Building on evolving Korean practice of cannon use (introduced from China in 1373) and the well-known need for protection for crews, Yi Sun-Shin entirely enclosed his oarsmen and gun crews in ironbound, four-inch thick wood deck planking all-but-impervious to arrows and musket fire. A recent work by self-admitted non-naval architects argues that the exposed upper planks may have been covered by very thin metal sheets, which may have given rise to the idea that the ships were made of metal or armored,17 but even this study confirms that Korean deck wood seems to have been more than adequate to this task and obviated the dangers of added weight. More important, and most likely Yi’s own idea, was that the curved upper-most deck acted as a roof protecting the crew, who were trained to shove spear points through slots in the decking that were concealed by thatch strewn over the deck and the smoke generated by the ship itself. Japanese samurai jumping down onto a Turtle Ship were likely to either be impaled upon the blades concealed in the deck or slide off its rounded upper surface into the sea.18
INTO BATTLE: 1592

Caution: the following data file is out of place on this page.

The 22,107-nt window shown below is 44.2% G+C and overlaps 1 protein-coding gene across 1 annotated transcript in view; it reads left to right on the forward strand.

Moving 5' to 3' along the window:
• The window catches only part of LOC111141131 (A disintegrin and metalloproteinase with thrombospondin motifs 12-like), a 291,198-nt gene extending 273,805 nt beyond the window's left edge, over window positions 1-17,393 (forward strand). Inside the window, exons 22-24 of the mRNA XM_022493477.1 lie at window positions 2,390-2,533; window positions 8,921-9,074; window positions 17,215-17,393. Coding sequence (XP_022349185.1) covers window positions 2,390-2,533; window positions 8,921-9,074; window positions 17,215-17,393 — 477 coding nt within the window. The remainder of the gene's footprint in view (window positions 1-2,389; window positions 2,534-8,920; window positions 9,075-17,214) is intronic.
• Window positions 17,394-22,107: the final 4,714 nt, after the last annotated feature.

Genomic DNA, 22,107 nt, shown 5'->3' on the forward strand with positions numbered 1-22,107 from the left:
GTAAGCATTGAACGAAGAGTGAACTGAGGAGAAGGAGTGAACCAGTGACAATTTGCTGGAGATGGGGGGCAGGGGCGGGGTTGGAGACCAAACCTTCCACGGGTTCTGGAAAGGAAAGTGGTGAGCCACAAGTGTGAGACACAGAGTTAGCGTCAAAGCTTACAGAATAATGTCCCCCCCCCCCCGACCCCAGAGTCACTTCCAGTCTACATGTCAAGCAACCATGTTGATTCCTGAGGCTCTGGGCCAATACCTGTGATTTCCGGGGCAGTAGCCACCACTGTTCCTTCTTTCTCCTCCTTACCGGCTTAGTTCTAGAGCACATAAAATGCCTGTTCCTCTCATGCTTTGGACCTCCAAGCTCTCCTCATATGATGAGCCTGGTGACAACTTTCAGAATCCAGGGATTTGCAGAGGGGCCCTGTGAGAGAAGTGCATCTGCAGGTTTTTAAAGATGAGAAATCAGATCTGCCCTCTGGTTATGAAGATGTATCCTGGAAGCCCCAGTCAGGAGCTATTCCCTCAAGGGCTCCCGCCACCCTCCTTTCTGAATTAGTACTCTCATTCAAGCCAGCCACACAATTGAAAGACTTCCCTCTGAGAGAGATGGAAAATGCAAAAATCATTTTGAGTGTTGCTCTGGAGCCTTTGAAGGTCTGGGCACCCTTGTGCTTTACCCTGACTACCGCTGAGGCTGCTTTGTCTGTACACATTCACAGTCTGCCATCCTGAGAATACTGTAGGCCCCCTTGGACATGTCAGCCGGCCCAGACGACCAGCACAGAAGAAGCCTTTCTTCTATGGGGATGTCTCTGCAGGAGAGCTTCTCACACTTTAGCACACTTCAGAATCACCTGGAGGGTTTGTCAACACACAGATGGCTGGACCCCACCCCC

Having prepared his new vessels and trained his crews, Yi sun-Shin moved around the peninsula to relieve the devastated fleet of the Korean commander, Wŏn Kyun, on the southeast coast of Korea. Wŏn Kyun so resented this help that while both were still in the field, he plotted to destroy his rescuer with what Yi later described as “an evil heart full of knavish tricks.”19 Wŏn Kyun undermined Yi’s reputation at court. Oblivious to Wŏn Kyun’s plot, Yi Sun-Shin focused on the foreign foe and crushed them in a series of naval battles, one so intense that the admiral was wounded, which he concealed from his men. This campaign ended with the triumphant victory at Hansando in 1592, evocatively described by Yi Sun-Shin’s nephew in a readily available account detailing with how Yi drew the Japanese from a shallow narrows suitable for the enemies’ ships “out to the open sea to destroy them in a single blow.” This was accomplished by feigning defeat, after which “Ch’ungmu-kong waved his flag, beat his drum, and shouted the order to attack. In an instant, our warships spread their sails, turned round in a ‘Crane-Wing’ formation and darted forward, pouring down cannon balls and fire arrows on the enemy vessels like hail and thunder. Bursting into flame with blinding smoke, seventy-three enemy vessels were soon burning in a red sea of blood. This is called “The Great Victory of Hansando.”20